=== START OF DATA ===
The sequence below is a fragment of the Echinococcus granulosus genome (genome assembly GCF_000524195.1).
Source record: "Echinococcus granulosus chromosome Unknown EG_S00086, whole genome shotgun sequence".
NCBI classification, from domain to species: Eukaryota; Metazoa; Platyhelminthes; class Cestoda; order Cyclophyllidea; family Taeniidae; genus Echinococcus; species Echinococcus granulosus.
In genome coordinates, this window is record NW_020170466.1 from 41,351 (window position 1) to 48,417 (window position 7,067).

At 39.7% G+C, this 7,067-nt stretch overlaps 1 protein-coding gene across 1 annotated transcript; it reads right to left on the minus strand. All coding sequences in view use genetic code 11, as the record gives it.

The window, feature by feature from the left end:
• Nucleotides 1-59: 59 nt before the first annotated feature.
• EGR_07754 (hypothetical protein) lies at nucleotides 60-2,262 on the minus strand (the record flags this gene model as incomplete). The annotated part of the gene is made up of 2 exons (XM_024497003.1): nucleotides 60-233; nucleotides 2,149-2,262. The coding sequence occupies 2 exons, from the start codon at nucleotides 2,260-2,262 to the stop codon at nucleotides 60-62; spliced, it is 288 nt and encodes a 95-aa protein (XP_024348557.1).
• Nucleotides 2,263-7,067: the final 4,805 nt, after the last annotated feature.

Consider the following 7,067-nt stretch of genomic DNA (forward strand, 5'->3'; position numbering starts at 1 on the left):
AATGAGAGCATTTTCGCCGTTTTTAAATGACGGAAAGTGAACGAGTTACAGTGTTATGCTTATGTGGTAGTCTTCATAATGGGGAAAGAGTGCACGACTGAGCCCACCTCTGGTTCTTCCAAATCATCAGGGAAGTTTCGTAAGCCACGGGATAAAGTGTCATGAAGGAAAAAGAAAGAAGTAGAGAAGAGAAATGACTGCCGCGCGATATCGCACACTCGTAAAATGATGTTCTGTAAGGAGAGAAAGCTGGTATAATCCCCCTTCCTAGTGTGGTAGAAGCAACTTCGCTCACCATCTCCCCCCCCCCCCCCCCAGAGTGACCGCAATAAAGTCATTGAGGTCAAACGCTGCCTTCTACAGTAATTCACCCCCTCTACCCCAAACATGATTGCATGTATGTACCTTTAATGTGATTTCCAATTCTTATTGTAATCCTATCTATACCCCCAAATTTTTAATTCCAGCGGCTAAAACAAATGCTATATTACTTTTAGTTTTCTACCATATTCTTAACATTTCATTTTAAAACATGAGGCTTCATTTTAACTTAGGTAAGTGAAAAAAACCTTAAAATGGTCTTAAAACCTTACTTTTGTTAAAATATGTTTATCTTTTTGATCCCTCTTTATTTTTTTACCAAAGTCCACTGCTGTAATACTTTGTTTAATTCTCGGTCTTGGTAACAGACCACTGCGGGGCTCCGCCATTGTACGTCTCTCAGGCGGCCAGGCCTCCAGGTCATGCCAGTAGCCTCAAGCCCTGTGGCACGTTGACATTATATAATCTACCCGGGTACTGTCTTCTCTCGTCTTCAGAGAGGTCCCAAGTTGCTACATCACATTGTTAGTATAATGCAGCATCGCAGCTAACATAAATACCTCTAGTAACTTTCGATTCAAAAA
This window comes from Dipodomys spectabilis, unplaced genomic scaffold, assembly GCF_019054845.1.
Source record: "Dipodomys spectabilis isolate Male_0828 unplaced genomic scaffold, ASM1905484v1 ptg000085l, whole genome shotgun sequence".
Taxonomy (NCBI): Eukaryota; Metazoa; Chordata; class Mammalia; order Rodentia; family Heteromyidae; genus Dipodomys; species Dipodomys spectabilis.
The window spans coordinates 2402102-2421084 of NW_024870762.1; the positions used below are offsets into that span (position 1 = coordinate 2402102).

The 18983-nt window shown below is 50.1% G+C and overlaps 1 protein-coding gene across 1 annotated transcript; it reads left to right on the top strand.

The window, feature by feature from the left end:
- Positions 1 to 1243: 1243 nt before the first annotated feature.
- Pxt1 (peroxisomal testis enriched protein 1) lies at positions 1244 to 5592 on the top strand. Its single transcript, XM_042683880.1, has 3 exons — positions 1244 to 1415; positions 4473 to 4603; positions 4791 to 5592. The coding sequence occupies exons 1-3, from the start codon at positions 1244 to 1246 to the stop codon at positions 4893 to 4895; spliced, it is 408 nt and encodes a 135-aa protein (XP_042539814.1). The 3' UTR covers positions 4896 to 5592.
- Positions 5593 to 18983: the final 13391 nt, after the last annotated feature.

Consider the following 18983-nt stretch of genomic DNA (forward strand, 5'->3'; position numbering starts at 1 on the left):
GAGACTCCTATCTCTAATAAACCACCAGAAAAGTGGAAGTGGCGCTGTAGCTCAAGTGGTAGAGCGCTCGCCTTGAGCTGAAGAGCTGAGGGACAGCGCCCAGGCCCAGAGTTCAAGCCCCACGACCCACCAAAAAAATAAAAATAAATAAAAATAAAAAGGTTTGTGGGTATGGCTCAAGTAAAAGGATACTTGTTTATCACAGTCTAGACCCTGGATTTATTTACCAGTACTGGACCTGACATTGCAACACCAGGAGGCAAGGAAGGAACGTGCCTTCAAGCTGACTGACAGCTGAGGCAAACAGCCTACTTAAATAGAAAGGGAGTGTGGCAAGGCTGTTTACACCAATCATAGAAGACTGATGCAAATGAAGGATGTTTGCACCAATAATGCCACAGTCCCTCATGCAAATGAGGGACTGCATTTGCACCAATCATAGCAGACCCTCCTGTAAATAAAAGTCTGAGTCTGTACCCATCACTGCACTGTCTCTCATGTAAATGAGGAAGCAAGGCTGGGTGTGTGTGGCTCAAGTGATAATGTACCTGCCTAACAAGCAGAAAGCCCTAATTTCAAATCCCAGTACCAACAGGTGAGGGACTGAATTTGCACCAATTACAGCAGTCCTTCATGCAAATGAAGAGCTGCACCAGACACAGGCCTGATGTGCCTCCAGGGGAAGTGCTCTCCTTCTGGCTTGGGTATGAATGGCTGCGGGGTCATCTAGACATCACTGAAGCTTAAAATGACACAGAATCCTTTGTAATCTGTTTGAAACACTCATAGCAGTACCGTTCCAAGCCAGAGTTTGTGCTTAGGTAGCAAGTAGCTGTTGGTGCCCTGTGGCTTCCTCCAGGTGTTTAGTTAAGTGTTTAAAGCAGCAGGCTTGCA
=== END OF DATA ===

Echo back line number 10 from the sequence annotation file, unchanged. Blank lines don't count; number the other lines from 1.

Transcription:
Consider the following 7,067-nt stretch of genomic DNA (forward strand, 5'->3'; position numbering starts at 1 on the left):